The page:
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Erosion on a heightmap

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Has anyone ever tried to simulate erosion on a heightmap or otherwise know of a good algorithm? I can generate a heightmap but on a large scale it seems to be missing something and I think adding some terrain "weathering" would go a long way to getting a more realistic look. Jason

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Yeah, I played around with it, and erosion adds a lot to a heightmap.
If you search on google you'll see g-forge, I believe, where they implemented different erosion techniques.
There's another program, made for heightmap editing which has many erosion funcitons. It was unique in that it allowed to you string the functions together graphically with inputs and outputs... It may have been called Wilbur, or I might be getting it confused with another. (It had a circuit design type interface, with discrete blocks representing functions with inputs and outputs.)

In the end, if you need to (or want to) code it yourself, I'd search google for Hydraulic erosion (water based erosion). Basically, if you can calculate the path for a river, you can do water based erosion. (Just drop a *lot* of droplets at "random" places all over the terrain.)

The only frustrating part of erosion is that you can't simulate it very well on a perpixel basis... as a function for a point... you really need to apply it to to a regularly spaced grid of points (for this reason you can't easily modify something like your perlin noise function to factor in erosion - it requires the values around it, and not just a few, water based erosion may cause alterations across a wide geographical area.)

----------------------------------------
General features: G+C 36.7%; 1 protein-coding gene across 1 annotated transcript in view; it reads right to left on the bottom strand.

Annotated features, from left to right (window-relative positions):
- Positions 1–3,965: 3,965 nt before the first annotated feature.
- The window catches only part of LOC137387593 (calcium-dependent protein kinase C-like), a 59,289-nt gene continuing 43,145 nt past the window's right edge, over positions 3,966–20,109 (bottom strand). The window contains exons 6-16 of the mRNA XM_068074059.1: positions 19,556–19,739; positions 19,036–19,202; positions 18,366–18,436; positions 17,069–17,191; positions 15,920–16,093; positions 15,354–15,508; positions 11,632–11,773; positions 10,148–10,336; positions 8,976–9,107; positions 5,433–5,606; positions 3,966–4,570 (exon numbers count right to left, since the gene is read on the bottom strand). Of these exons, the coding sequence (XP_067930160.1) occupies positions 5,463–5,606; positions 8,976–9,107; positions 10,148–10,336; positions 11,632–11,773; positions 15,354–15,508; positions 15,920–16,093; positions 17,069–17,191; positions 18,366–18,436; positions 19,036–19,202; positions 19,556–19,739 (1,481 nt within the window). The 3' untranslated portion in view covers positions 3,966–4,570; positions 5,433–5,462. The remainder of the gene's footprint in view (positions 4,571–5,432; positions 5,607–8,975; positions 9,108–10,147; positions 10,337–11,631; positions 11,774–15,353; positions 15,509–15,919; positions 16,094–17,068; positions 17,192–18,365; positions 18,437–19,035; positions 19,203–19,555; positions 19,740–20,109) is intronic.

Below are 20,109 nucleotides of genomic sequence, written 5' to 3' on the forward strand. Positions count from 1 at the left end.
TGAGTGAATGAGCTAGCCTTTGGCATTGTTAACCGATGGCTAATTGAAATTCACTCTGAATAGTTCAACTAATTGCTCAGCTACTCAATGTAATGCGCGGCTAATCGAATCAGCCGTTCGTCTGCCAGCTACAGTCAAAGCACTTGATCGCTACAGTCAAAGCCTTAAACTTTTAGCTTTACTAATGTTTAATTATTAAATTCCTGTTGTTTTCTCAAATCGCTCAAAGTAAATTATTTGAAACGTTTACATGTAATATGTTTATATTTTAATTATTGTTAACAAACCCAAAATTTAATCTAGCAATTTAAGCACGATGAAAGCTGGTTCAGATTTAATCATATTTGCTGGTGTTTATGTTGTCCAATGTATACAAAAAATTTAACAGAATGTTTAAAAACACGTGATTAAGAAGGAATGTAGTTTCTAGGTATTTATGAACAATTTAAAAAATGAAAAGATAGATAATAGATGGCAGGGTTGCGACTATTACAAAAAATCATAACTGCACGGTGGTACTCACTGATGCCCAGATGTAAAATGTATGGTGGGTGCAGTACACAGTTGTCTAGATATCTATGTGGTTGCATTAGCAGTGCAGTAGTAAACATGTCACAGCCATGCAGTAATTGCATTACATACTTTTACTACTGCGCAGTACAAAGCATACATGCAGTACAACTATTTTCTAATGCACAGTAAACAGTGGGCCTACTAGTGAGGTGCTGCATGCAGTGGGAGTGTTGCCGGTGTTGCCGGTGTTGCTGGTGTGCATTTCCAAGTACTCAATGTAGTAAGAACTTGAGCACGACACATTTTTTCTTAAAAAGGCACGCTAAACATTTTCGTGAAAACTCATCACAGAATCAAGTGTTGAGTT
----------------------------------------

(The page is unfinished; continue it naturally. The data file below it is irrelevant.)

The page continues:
If you're trying to code something up, I'd be interested...
In fact, I just had an interesting idea on how to calculate the stuff rather quickly/visualize it.

-Michael g.

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Guest Anonymous Poster
I did a project on it at college, and made a website about it.

http://www.shiftyeye.com/ajs/mountains.html

Should still work, though I haven't updated anything there in many years... I feel like it would be a good basic intro.

--ajas

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ajas, thats very cool, did you use and per height point data like soil depth or is that working on just the height map?

After looking at your stuff I am thinking of using an erosion model like you have described but adding some depth info like soil, sediment, gravel, rock (types?) which erode at different speeds. This might help solve that problem you mentioned about the thermal erosion smoothing out the original terrain details.

So if each height point had a data stack representing the material at a point stacked vertically you could roll ( downward erosion ) rock to sediment at one rate and sediment to sediment at another rate ( soil could be created by vegetation... ) then apply thermal erosion to only exposed rock. Eventually it will smooth out also, but the process might look more realistic.

Anyway, at first I was thinking a plain RTS game, but if I am going to put all this info in it I am starting to feel it should be more like Civ on steroids. Now I just have to finish my UI system :P

Jason

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Check out World Machine (http://www.world-machine.com), it has a very powerful erosion operator for heightfields. Might give you some ideas, or at least serve as a benchmark to measure against :-)

(Edit: Oops, sorry, wrong URL given. Now fixed. Thanks, Tomas)

[Edited by - assen on July 26, 2005 3:59:48 AM]